When Cathy Adamek opened a filing cabinet in the storeroom of the Ausdance Canberra office she couldn’t believe her eyes.
Wrapped in plastic were two ballet shoes: one flat, the other a pointe shoe, but what really grabbed her attention was what looked like scribbles on the mismatched shoes.
On the flat shoe: Robert Helpmann. On the pointe shoe: Marilyn Jones. Together, they are artefacts of two of Australia’s greatest dancers, albeit a generation or so apart.
“I was so excited when I saw them,” said Cathy, the ACT Director of Ausdance.
“I knew exactly what the signatures were because my mother had Helpmann’s autograph so I knew what it looked like … I called out to my colleagues in the office, ‘hey, look what I’ve found!’ We couldn’t believe it.
“They were in the storeroom where we keep lots of Ausdance archives, like old catalogues and posters dating back to the 70s.
“I don’t think the filing cabinet where I found the shoes had been opened for a while. We really don’t know how long the shoes have been in there or where they came from.”
It seems all the stars were aligning when Cathy made the discovery. She immediately contacted the Vice-President of Ausdance National, Julie Dyson, whom she knew was organising a treasure trove of Ausdance material to donate to the National Library of Australia’s performing arts collection – 240 archive boxes worth of Australian dance history and growing.
“When I told Julie about the shoes, we thought what a great idea it would be to donate the shoes as well – it really was perfect timing.”
The handover took place on Tuesday (3 May), which also happened to mark Dance Week 2022.
Director-General of the National Library of Australia Dr Marie-Louise Ayres received the shoes, which will now be studied by the Library’s conservation staff to check their condition.
Dr Ayres said the Library’s dance collection allowed visitors to explore dance in every way possible, except perhaps through performance itself.
“Sir Robert Helpmann and Marilyn Jones were incredible artists and we’re thrilled by this latest addition to our dance collection,” she said.
“Performing artists who want to walk in the footsteps of these great performers will be enchanted and inspired by these shoes.”
Although both shoes had been well worn, Julie Dyson said they were still in decent condition with the signatures clearly legible. She said it was common for dancers to sign shoes as it was, admittedly a few worlds away, for footballers to sign footballs, but that the Helpmann shoe, because he died in 1986, was “relatively rare”.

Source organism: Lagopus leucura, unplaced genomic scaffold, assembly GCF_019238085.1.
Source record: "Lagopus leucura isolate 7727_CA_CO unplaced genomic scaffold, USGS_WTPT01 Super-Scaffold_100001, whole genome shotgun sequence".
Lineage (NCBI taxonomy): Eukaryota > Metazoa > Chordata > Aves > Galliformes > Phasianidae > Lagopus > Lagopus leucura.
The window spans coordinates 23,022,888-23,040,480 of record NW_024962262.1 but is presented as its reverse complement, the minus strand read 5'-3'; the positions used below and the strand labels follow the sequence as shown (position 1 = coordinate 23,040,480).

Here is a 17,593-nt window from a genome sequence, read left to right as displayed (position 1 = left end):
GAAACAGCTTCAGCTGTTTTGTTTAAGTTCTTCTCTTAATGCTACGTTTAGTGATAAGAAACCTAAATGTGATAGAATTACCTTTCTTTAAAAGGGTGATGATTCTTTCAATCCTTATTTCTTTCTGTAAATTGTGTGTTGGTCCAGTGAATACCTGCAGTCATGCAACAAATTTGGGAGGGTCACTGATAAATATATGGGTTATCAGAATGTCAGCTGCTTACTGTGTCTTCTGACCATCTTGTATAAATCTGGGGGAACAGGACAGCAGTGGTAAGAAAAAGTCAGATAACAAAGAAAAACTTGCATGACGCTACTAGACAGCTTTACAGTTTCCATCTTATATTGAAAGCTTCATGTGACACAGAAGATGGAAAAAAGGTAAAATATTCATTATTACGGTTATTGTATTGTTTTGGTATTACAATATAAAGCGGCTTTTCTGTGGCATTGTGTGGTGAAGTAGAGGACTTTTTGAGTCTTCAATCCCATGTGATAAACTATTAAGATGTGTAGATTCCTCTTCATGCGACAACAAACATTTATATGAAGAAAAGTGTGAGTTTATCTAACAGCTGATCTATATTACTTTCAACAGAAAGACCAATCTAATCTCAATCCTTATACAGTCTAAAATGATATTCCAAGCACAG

“In many ways, it was good they were hidden away in the filing cabinet for what could have been about 20 years away from the light,” Julie said.
“Their condition doesn’t seem to have deteriorated and it’s so wonderful that you can still read the signatures.
“What we all would love to know is how they got in the filing cabinet in the first place,” she said. “Maybe someone connected to Ausdance gave them to us for safe-keeping. If anyone does know, we’d love to hear from them.”
Both Julie and Cathy said they were delighted the shoes would be kept for safekeeping at the NLA.
“We know they will be looked after and it’s the perfect place for them to go with all the other archive material we have donated about Australia’s rich dance history,” Julie said.
“It will all stay together, looked after in the one place.”
The donation also comes as the NLA showcases the nation’s rich theatrical history in its latest exhibition, On Stage:Spotlight on our Performing Arts, with Sir Robert Helpmann, dancer, choreographer, director and actor, the face of the exhibition.
The exhibition includes stories from in front of the stage as well as behind the scenes, looking at artists running the full gamut of Australia’s entertainment industry, from rockers ACDC to Dame Nellie Melba, Bangarra Dance Theatre to Peter Allen.
The free exhibition runs until 7 August 2022.